Flemington Alimony Lawyers
Spousal support – often referred to as alimony – is typically a concern in most divorces, particularly those involving a high number of assets and long-lasting marriages of over 20 years. Alimony is a payment from one spouse to the other to maintain a similar standard of living as during the marriage. The amount and length of time alimony is paid depends upon several factors unique to each divorcing couple.
How Is Alimony Calculated in New Jersey?
In determining appropriate alimony arrangements, the court must consider all factors affecting each spouse’s standard of living both during and after the marriage and into the future. When making alimony decisions, the court considers many factors, including but not limited to the following:
- Length of the marriage
- Age and health of both spouses
- Both spouses’ income
- Each spouse’s ability to earn income
- Standard of living during the marriage
- Length of time one spouse raised children instead of employment
- Stipulations of existing prenuptial or postnuptial agreements
- Any other relevant factors
Most divorcing couples can agree on alimony and all other decisions through alternative dispute resolutions (ADR), such as mediation or collaborative divorce. ADR allows spouses to have peaceful and meaningful negotiations facilitated by a neutral third-party mediator, saving time and money and preserving familial relationships. Sometimes, however, the Court must intervene to make an official determination.
What Are the Different Types of Alimony in New Jersey?
In New Jersey, there are several types of alimony:
- Open durational alimony: Open durational alimony may be granted if the spouses were married 20 years or more.
- Pendente lite alimony: This is typically granted to the dependent spouse to cover living expenses during the divorce.
- Limited duration alimony: Limited duration alimony provides time for the spouse who earned less income during the marriage to build income and a similar standard of living as experienced during the marriage.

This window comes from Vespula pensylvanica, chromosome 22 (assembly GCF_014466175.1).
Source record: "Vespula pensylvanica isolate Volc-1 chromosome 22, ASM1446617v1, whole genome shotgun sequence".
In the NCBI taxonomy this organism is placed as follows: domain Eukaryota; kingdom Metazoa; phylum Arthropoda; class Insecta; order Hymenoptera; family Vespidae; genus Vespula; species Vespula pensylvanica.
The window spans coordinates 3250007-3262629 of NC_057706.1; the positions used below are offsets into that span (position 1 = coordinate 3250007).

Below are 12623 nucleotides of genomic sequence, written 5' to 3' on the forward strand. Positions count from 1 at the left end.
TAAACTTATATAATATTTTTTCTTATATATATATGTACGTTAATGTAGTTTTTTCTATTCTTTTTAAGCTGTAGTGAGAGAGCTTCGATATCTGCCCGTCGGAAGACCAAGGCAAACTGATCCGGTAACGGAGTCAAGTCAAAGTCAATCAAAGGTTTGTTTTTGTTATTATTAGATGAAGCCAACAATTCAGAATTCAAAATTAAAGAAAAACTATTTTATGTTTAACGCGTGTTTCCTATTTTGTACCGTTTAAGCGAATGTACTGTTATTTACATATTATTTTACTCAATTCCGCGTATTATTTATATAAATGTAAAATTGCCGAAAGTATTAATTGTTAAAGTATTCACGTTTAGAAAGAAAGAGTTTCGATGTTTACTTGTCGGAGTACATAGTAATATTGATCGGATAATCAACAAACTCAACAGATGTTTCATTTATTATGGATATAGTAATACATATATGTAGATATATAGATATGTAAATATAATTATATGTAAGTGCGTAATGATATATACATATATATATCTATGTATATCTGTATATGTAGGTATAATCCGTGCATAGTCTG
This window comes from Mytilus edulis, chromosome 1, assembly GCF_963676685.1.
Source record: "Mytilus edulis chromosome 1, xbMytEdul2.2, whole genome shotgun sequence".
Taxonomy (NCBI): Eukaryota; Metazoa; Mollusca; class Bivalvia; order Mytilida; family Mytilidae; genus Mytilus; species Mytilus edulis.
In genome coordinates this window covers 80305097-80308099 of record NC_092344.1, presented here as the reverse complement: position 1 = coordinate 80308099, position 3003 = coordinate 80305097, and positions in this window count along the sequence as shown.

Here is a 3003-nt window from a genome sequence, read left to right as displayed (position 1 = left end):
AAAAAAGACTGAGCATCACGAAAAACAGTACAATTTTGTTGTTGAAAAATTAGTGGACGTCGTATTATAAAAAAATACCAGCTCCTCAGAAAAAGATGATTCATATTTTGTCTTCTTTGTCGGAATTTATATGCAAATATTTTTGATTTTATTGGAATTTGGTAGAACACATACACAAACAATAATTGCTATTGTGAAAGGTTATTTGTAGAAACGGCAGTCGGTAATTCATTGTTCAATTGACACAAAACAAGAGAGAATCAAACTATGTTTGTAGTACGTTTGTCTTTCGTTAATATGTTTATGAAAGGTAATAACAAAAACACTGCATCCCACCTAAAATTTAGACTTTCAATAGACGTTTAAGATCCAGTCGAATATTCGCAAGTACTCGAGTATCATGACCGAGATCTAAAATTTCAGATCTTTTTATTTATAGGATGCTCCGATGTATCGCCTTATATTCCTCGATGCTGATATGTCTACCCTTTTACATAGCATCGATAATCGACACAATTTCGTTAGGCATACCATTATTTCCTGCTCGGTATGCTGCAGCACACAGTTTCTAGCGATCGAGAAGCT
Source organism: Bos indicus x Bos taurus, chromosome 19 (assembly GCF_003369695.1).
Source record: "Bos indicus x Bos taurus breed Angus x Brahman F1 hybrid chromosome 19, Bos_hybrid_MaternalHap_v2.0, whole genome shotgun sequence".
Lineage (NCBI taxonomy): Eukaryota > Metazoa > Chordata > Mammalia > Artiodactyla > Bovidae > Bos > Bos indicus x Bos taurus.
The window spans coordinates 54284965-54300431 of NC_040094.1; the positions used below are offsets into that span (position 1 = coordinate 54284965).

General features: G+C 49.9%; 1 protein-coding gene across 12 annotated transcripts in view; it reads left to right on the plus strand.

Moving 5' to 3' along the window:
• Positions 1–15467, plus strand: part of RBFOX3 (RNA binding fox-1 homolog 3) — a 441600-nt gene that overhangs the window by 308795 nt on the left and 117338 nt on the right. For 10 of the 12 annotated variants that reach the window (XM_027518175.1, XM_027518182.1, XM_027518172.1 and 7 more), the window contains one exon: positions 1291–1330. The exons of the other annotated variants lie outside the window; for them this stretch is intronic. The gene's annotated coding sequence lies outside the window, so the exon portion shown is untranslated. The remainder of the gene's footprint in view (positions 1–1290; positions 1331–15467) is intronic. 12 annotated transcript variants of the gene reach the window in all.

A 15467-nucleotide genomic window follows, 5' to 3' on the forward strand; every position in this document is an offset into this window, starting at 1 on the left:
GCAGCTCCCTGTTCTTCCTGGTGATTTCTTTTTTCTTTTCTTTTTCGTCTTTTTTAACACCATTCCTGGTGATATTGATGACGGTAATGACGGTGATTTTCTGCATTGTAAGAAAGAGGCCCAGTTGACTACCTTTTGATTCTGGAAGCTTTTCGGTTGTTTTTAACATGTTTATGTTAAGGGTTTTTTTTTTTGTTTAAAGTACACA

- Rehabilitative alimony: Rehabilitative alimony applies in divorce cases where one spouse earned less income to serve as the children’s primary caretaker or another valuable role in the marriage.
- Reimbursement alimony: Payments are established to reimburse one spouse who provided financial support to the other during the marriage for career education or training.
When Does Alimony End?
Alimony may end when the paying spouse retires, either spouse has a drastic change in financial circumstances, or when one spouse begins living with a new partner.
How Can a Flemington Alimony Lawyer Help Me?
You need a knowledgeable, compassionate, and empathetic Flemington alimony lawyer regarding your financial future. At Tune Law Group, LLC, our lawyers can be valuable allies when you need it most, providing neutral, unbiased advisement, sound legal guidance, and a source of support to help you make informed decisions regarding your future.
If you have questions or concerns about alimony arrangements or your former spouse defaults on payments, Tune Law Group, LLC can help. Our team is dedicated to protecting your rights; your best interests are always our top priority.
Our Flemington Alimony Lawyers at Tune Law Group, LLC Help Clients Establish Fair and Reasonable Alimony Agreements
Alimony can become a contentious issue during a divorce, but we can help. Our experienced Flemington alimony lawyers at Tune Law Group, LLC can help answer your questions and concerns, provide guidance, and develop a fair agreement. Call 908-434-1061 or contact us online to schedule a free initial consultation. Located in Whitehouse Station, New Jersey, we serve clients in and around Hunterdon County, Monmouth County, Whitehouse, and Tewksbury.